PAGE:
Frank James

Frank James joined NPR News in April 2009 to launch the blog, "The Two-Way," with co-blogger Mark Memmott.

"The Two-Way" is the place where NPR.org gives readers breaking news and analysis — and engages users in conversations ("two-ways") about the most compelling stories being reported by NPR News and other news media.

James came to NPR from the Chicago Tribune, where he worked for 20 years. In 2006, James created "The Swamp," the paper's successful politics and policy news blog whose readership climbed to a peak of 3 million page-views a month.

Before that, James covered homeland security, technology and privacy and economics in the Tribune's Washington Bureau. He also reported for the Tribune from South Africa and covered politics and higher education.

James also reported for The Wall Street Journal for nearly 10 years.

James received a bachelor of arts degree in English from Dickinson College and now serves on its board of trustees.

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1:24pm

Fri April 13, 2012
It's All Politics

Polarization, GOP's Rightward Shift, Fills Political Scientist With Dread

This graph shows the ideological movement for both parties in the House. Note the steady shift towards conservatism among Republicans.
voteview.com

When President Obama recently complained to news media executives about their ostensibly even-handed "pox on both of your houses" coverage of the partisan battles in Washington, it might have seemed like, well, a partisan shot from a Democratic president.

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1:14pm

Wed April 11, 2012
It's All Politics

Obama Camp Doesn't Want General-Election Voters To Forget Primary Romney

When Mitt Romney adviser Eric Fehrnstrom indicated with his famous (or infamous) Etch-A-Sketch simile that the former Massachusetts governor would reset his campaign strategy and message after the Republican primaries in order to appeal to general-election voters, Democrats said they planned to make that shift difficult if not impossible for the presumptive GOP nominee.

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10:41am

Wed April 11, 2012
It's All Politics

4 Reasons Obama Keeps Pushing Buffet Rule

President Obama, with millionaires and their assistants, makes a point on the "Buffett Rule" in Washington, DC, Wednesday, April 11, 2012.
Chip Somodevilla Getty Images

For President Obama, the Buffett Rule is the political equivalent of a Swiss army knife, a tool he clearly intends to use any number of ways as he fights to be re-elected and deny the White House to Republican Mitt Romney.

From the Democrats' perspective, the proposed rule, which would require that superwealthy taxpayers with at least $1 million in taxable income after deductions, pay taxes at a minimum 30 percent rate, has so much going for it, they can hardly stop talking about it.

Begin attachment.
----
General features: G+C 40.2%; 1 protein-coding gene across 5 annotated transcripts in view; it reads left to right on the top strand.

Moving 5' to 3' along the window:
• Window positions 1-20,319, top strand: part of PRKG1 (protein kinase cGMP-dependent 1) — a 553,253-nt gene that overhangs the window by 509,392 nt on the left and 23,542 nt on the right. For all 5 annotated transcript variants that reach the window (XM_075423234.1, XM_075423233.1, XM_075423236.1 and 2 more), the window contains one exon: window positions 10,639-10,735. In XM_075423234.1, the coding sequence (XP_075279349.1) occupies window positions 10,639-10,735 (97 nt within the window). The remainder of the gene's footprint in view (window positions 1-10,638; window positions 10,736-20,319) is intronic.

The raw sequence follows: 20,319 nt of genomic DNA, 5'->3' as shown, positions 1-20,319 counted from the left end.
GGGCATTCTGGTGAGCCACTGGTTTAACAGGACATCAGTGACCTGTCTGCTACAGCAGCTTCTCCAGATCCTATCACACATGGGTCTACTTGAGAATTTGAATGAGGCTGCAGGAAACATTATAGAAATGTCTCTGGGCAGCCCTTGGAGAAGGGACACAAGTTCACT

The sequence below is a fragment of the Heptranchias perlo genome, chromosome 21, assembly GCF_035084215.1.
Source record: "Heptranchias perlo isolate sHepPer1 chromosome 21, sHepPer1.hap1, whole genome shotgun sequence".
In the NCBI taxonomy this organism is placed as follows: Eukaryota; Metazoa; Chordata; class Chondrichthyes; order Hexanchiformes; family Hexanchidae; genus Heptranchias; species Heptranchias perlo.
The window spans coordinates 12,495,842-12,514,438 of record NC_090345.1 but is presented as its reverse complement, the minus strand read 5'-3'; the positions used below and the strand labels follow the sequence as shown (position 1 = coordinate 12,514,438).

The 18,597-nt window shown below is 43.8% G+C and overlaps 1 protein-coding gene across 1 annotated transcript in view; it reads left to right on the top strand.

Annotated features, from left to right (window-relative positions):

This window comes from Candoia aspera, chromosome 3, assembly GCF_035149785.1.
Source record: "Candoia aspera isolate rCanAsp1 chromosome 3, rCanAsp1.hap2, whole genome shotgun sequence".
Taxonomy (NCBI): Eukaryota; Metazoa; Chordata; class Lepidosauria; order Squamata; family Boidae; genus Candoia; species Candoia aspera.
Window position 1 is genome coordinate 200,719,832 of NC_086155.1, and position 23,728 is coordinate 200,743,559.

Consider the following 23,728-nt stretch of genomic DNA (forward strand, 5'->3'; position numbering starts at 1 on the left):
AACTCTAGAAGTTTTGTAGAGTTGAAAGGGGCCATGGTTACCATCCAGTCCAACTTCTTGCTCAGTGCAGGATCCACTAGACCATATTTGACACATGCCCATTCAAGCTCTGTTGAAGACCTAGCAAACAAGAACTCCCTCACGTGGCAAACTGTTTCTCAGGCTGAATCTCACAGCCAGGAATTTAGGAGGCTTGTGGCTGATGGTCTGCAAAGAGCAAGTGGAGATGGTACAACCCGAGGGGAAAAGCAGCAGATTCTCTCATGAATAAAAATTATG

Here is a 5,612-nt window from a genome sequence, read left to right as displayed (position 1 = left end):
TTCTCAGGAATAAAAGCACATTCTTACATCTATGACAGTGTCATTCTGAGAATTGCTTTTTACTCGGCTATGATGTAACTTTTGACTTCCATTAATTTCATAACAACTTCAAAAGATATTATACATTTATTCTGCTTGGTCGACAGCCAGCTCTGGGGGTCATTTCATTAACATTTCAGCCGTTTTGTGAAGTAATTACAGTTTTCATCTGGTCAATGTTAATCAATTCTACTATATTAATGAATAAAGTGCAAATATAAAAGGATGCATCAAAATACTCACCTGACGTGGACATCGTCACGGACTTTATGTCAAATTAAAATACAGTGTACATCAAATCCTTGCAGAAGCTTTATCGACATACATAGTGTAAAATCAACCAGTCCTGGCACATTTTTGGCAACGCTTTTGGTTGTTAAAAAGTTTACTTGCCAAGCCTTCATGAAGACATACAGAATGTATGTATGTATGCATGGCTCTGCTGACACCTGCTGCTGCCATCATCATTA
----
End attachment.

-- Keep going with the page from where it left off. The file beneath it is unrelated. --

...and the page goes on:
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2:55pm

Tue April 10, 2012
It's All Politics

What Santorum's Exit Means For Romney

Mitt Romney now can work on getting the entire Republican Party behind him and focus singly on attacking President Obama's record.
Steven Senne AP

That sigh of relief you heard coming from the direction of Boston was Mitt Romney's campaign operation, now that it no longer needs to expend any more resources trying to drive Rick Santorum from the contest for the Republican presidential nomination.

Aside from the money and brainpower that the Romney campaign can now target at President Obama as it rotates fully to general-election-campaign mode, the GOP front-runner has, even more important, finally freed himself from his last significant anyone-but-Romney challenger.

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10:51am

Mon April 9, 2012
It's All Politics

Romney Calls Negative Ad Ceasefire As Santorum Tends To Sick Daughter

Mitt Romney's suspension of negative ads against Rick Santorum shouldn't hurt and could help the former Massachusett governor's likeability ratings.
Steven Senne AP

Updated at 2:23 pm: Rick Santorum's daughter, Bella, is expected to be released from the hospital by Monday evening given the improvement in her condition, said Alice Stewart, spokeswoman for the former senator's campaign.

Assuming her release goes as planned and Santorum, who took a break from his campaign to tend to his daughter and for the Easter holiday, returns to the trail, that would clear the way for the Romney campaign to resume its negative advertising against Santorum.

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